I recently became the security administrator of a website. I'm not a security master, but I took it as a chance to actually understand how security works nowadays.

The website has a chat function, and I was wondering "Is this chat vulnerable to XSS?" So I tried to see which characters are escaped because since the chat is a prefab, nobody can tell me how it works. I found that the <> are escaped, however I can use the command: [img]www.anywbsite.com/image.jpg[/img] and it will show a preview of the image on the chat.

This way it seems pretty safe, the problem is that I can put any url at all, even urls that do not exist, as long as it has a "www" and a ".com" at the end it will run the command.

I was wondering, is there any way I can form a url into a script? or something like that.

  • You're asking us to pentest your website or what? – Rápli András Feb 6 '17 at 7:18
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    What if you put quotes in the url ? – Xavier59 Feb 6 '17 at 7:19
  • Whether you can form a URL that will trigger an action on your chat function will depend on what the code for the chat room does. – schroeder Feb 6 '17 at 7:24
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    I'd start by avoiding to post a potentially vulnerable site address (or it's equivalent.. Found your site in 1 easy google query thanks to your screenshot.. The html is indexed..) on security (or any publicly accessible) sites. Please outsource a pentest.. You just made your website more vulnerable via this post, and given your explanations I doubt that a self-assessment would be thorough and could give you an illusion of security – niilzon Feb 6 '17 at 12:35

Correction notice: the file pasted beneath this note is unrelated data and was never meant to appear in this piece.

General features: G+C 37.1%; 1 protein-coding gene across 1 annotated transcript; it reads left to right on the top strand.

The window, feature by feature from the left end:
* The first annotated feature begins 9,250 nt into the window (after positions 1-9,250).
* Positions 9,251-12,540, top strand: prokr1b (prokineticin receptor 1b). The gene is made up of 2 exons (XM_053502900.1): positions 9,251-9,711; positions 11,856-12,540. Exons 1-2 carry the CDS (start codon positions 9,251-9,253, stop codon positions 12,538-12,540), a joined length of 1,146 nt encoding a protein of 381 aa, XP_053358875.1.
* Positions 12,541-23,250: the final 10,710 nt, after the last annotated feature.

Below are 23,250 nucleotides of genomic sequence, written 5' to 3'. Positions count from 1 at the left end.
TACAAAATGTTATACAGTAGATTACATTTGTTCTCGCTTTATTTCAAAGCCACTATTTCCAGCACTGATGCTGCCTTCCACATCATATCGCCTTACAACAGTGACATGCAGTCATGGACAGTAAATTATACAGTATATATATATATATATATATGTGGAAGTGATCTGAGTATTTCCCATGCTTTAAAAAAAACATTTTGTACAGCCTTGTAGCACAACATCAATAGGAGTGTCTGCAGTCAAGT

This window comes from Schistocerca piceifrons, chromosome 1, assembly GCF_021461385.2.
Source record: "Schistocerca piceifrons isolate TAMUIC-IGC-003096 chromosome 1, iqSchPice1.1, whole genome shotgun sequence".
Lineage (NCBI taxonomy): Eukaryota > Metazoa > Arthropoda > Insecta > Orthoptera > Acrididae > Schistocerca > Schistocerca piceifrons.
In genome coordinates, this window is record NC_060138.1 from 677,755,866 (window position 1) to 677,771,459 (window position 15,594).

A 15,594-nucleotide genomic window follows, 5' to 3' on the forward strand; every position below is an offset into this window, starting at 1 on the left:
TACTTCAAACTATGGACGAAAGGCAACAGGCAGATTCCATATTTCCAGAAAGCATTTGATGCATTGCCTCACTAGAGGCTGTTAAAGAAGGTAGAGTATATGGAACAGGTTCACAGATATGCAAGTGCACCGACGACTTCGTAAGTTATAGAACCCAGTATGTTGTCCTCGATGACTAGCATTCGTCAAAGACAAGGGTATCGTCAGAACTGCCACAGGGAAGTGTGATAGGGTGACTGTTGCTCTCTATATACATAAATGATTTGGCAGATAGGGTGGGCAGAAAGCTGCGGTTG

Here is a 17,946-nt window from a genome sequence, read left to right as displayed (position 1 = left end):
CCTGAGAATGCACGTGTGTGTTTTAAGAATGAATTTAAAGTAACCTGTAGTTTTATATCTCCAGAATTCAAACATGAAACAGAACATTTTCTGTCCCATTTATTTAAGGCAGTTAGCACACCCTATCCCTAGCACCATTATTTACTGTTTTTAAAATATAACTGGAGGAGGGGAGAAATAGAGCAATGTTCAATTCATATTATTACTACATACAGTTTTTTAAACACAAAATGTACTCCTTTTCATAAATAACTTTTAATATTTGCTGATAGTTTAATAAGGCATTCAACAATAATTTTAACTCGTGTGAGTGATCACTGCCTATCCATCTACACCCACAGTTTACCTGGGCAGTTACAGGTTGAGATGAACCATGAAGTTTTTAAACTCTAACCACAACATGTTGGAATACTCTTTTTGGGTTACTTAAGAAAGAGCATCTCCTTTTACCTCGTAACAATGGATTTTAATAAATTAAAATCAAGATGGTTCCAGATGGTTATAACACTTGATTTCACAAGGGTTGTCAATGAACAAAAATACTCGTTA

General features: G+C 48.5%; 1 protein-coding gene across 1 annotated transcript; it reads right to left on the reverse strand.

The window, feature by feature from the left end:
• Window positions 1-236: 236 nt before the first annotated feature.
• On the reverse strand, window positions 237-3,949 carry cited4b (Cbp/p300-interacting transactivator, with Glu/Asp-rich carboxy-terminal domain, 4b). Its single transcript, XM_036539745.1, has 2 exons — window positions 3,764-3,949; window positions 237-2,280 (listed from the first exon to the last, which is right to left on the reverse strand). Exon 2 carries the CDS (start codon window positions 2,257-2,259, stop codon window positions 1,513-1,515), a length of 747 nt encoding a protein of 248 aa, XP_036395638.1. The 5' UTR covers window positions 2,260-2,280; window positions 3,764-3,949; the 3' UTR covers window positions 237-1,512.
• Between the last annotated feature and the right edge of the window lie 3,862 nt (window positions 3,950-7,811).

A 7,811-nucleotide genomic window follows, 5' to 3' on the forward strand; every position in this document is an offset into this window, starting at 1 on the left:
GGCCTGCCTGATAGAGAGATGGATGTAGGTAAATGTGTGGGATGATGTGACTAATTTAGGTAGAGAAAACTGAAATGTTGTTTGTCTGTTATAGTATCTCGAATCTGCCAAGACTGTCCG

• @niilzon you don't even need to put any effort into a google search when you can just use functionality on this site – d0nut Feb 6 '17 at 21:39

The spec says that src attribute must lead to non-scripted and non-interactive content, so it seems safe to let any URI in there.

The src attribute must be present, and must contain a valid non-empty URL potentially surrounded by spaces referencing a non-interactive, optionally animated, image resource that is neither paged nor scripted.

However, this means you can insert a URI to your own website, and use it for tracking users a bit. I would ensafe it with a whitelist of allowed domains.

Also, you can use it to spoof human reading of the chat (ie: screenshot a chat where admin is yelling, insert it as the picture, and chat may look like a yelling admin). I know no protection against this but human moderation (since it's a "human reading injection").

Last, to sum up the CSRF thing, it's not a chat related issue if a URL like http://targeted.com/doSomething?on=this_user can be inserted: it's misuse of the HTTP GET method by the targeted.com website, not the chat.

Out of the problem of URIs, escaping the < and > is way not enough: the quotes should be escaped too, as long as some other HTML entities (using built-in ensafing functions like htmlentities for PHP). Did you try inserting double quotes " or single quotes ' or backticks ``` or spaces to get out of the src attribute value?